Did North Carolina A&T State University Police Use Excessive Force Against Black Student?

Verdant Julius, the sophomore class president at North Carolina A&T State University in Greensboro, was arrested by campus police while attempting to enter his residence hall with two friends to clear out his belongings as the university transitioned to all online instruction.

The police officers allegedly wouldn’t allow the young woman accompanying Julius to enter the building even though she was a student at the school. The officers stated only people who lived in the dorm could enter. When Julius approached the officers and asked why his friend couldn’t help him, the officers were said to have stated, “If you take one step closer I am going to have you arrested for obstruction of an investigation.”

A video of the incident that was posted on Twitter shows Julius being grabbed by the two officers and pressed up against the wall. He was then thrown down and his face was pressed to the floor while he was handcuffed. One officer was heard to say, “If you resist, I am going to mace you.”

Julius was detained on charges of resisting arrest, obstruction of a public officer and trespassing. He was released after he agreed to appear in court.

In a statement announcing that the two arresting officers were placed on administrative leave, a university spokesperson said:

“University administrators are evaluating the matter in an effort to reach an appropriate resolution. Further, we have met with the individual student, as well as Student Government Association leadership, to understand their concerns. Be assured that the issue of campus safety is one of our top priorities and maintaining that safe environment requires the cooperation and understanding of every member of our community.”

Related Articles


  1. In too many places in America, to ask a police officer a simple “why”-type question is to risk being charged with “obstruction,” “rioting,” or worse — especially in this particular political era. It’s an outrage.

  2. Yes. There are too many cops who (1) are racist? (2) act as if they’re getting paid millions of dollars a year, or (3) think they are Judge Dredd. We need more African-American cops.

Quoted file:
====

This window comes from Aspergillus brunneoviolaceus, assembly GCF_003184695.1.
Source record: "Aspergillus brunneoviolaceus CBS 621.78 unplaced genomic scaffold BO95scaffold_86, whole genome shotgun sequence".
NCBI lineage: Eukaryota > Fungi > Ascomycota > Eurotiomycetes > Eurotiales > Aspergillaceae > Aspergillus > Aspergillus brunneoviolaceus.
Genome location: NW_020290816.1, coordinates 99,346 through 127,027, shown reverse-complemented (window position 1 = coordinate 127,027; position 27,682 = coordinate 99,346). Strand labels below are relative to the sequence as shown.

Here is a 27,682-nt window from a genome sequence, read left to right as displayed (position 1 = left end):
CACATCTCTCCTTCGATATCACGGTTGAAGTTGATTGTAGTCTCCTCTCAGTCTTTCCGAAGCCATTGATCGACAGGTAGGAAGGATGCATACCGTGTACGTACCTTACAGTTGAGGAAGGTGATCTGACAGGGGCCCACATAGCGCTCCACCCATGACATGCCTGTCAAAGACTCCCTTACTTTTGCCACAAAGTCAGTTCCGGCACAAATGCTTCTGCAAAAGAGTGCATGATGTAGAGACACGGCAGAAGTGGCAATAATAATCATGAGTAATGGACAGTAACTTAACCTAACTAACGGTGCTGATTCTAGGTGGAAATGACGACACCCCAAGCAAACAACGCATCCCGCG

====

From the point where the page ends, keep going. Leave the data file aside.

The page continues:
Leave a Reply

Get the JBHE Weekly Bulletin

Receive our weekly email newsletter delivered to your inbox

Latest News

Yale Issues Formal Apology After Research Finds Historic Ties to Slavery

"Today, on behalf of Yale University, we recognize our university’s historical role in and associations with slavery, as well as the labor, the experiences, and the contributions of enslaved people to our university’s history, and we apologize for the ways that Yale’s leaders, over the course of our early history, participated in slavery," says Yale University President Peter Salovey, and Josh Bekenstein, senior trustee of the Yale Corporation.

Kean University Establishes New Center for Africana Studies

“This new center epitomizes the university’s commitment to equity and to serving our state, particularly our urban communities,” said Kean University president Lamont Repollet. 

Pew Research Center Provides Insight into Share of Black-Owned Businesses in the United States

Through analyzing data from the United States Census Bureau and the National Science Foundation, the Pew Research Center found that Black-owned businesses make up 3 percent of companies and earn 1 percent of gross revenue in the United States.

Martin Lemellle Appointed the Eleventh President of Grambling State University

Dr. Martin Lemelle has been serving as executive vice president and chief financial officer at the Maryland Institute College of Art.

Featured Jobs